If you own an iPhone or Android handset and care about your privacy, there’s no longer much of an excuse not to encrypt every conversation you have. Now a free, zero-learning-curve app exists for both text and voice that can keep those communications fully encrypted, so that no one but the person holding the phone […]

The post One Free iPhone App Now Enables Encrypted Voice Calls and Texts appeared first on WIRED.








Categories: Science

Flight Brings Us Closer to Balloon-Powered Space Tourism

Wired News - 2 hours 33 min ago

World View broke the record for the highest-altitude parafoil flight late last week and inched closer to making near-space tourism a reality in the process.

The post Flight Brings Us Closer to Balloon-Powered Space Tourism appeared first on WIRED.








Categories: Science

Intel’s New Chip Could Give Cheap Smartphones a Big Boost

Wired News - 2 hours 35 min ago

Intel's new Atom X mobile chips are sure to drive the industry trend of high-capability, low-cost smartphones to even greater extremes.

The post Intel’s New Chip Could Give Cheap Smartphones a Big Boost appeared first on WIRED.








Categories: Science

Google+ As We Knew It Is Dead, But Google Is Still a Social Network

Wired News - 2 hours 52 min ago

As a Facebook and Twitter competitor, Google+ never really stood a chance. By some combination of odd design, confusing nomenclature—remember Circles? Sparks?—and the simple fact that no one ever really used it, Google’s grand plan to unite its many products into a single social product just didn’t pan out. So it should surprise no one […]

The post Google+ As We Knew It Is Dead, But Google Is Still a Social Network appeared first on WIRED.








Categories: Science

Interactive Edition of the Nuclear Notebook

Slashdot - 2 hours 53 min ago
Lasrick writes The Bulletin of the Atomic Scientists has just launched a very cool interactive graphic to go with their famed Nuclear Notebook, the feature that tracks the world's nuclear arsenals. Now you can see at a glance who has nuclear weapons, when they got them, and how those numbers compare to each other. A short introductory video gives some background on the success of the Notebook, which has been tracking nukes since 1987.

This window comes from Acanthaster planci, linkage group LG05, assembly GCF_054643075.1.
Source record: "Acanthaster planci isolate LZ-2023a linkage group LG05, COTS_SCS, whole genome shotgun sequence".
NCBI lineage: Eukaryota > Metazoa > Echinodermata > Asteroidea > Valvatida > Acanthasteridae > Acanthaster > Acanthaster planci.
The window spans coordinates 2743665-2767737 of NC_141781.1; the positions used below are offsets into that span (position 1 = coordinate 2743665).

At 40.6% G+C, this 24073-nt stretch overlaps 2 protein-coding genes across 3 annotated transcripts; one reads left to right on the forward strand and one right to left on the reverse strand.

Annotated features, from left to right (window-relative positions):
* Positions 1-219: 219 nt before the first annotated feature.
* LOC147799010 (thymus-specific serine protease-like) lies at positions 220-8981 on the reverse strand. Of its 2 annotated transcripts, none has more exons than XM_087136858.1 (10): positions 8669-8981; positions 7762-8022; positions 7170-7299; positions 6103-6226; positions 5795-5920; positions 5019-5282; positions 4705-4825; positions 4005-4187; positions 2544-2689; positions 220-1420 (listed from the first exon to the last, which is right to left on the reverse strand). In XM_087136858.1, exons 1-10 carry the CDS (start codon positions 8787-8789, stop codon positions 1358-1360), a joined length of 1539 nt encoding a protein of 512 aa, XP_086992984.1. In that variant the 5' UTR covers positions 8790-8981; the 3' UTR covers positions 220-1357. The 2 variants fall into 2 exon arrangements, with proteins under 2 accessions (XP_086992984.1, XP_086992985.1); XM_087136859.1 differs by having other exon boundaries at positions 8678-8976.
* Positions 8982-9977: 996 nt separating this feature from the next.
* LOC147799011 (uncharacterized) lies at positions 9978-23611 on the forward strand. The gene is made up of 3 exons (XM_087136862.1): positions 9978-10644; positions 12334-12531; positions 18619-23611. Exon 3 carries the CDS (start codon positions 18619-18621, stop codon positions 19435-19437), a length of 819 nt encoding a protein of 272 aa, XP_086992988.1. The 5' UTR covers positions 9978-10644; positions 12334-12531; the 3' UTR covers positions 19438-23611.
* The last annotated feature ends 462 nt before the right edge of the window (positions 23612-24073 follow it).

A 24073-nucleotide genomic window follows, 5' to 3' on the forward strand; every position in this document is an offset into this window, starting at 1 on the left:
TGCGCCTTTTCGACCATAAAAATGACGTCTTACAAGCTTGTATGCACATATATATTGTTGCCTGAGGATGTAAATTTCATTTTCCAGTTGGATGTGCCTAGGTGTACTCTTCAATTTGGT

Read more of this story at Slashdot.








Categories: Science

Forbidden atomic transitions: Controlling matter 1,000 times more precisely using high-resolution spectroscopy

Science Daily - 3 hours ago
A new twist on an old tool lets scientists use light to study and control matter with 1,000 times better resolution and precision than previously possible. Physicists have demonstrated "ponderomotive spectroscopy," which allows researchers to peer more deeply into the structure of atoms and direct their behavior at a much finer scale. The new technique could have applications in quantum computing.
Categories: Science

Genetically speaking, mammals are more like their fathers

Science Daily - 3 hours 48 sec ago
You might resemble or act more like your mother, but a novel research study reveals that mammals are genetically more like their dads. Specifically, the research shows that although we inherit equal amounts of genetic mutations from our parents -- the mutations that make us who we are and not some other person -- we actually 'use' more of the DNA that we inherit from our dads.
Categories: Science

Scientists override body's inflammatory response

Science Daily - 3 hours 52 sec ago
Scientists who have discovered the mechanism of a protein that suppresses inflammation in the body, say the information could potentially be used to develop new drugs to control inflammation. The study is universally applicable to all types of inflammation in patients of all ages, in conditions ranging from the common cold to serious life-threatening illnesses, authors noted.
Categories: Science

Low sugar uptake in brain appears to exacerbate Alzheimer's disease

Science Daily - 3 hours 2 min ago
A deficiency in the protein responsible for moving glucose across the brain's protective blood-brain barrier appears to intensify the neurodegenerative effects of Alzheimer's disease, according to a new mouse study. The research suggests that targeting the protein called GLUT1 could help prevent or slow the effects of Alzheimer's, especially among those at risk for the disease.
Categories: Science

Core work: Iron vapor gives clues to formation of Earth and moon

Science Daily - 3 hours 2 min ago
One of the world's most powerful radiation sources provides scientists clues about Earth's formation and how iron vaporizes.
Categories: Science

Scientists crack piece of neural code for learning, memory

Science Daily - 3 hours 2 min ago
Researchers describe how postmortem brain slices can be 'read' to determine how a rat was trained to behave in response to specific sounds, a new article suggests. The work provides one of the first examples of how specific changes in the activity of individual neurons encode particular acts of learning and memory in the brain.
Categories: Science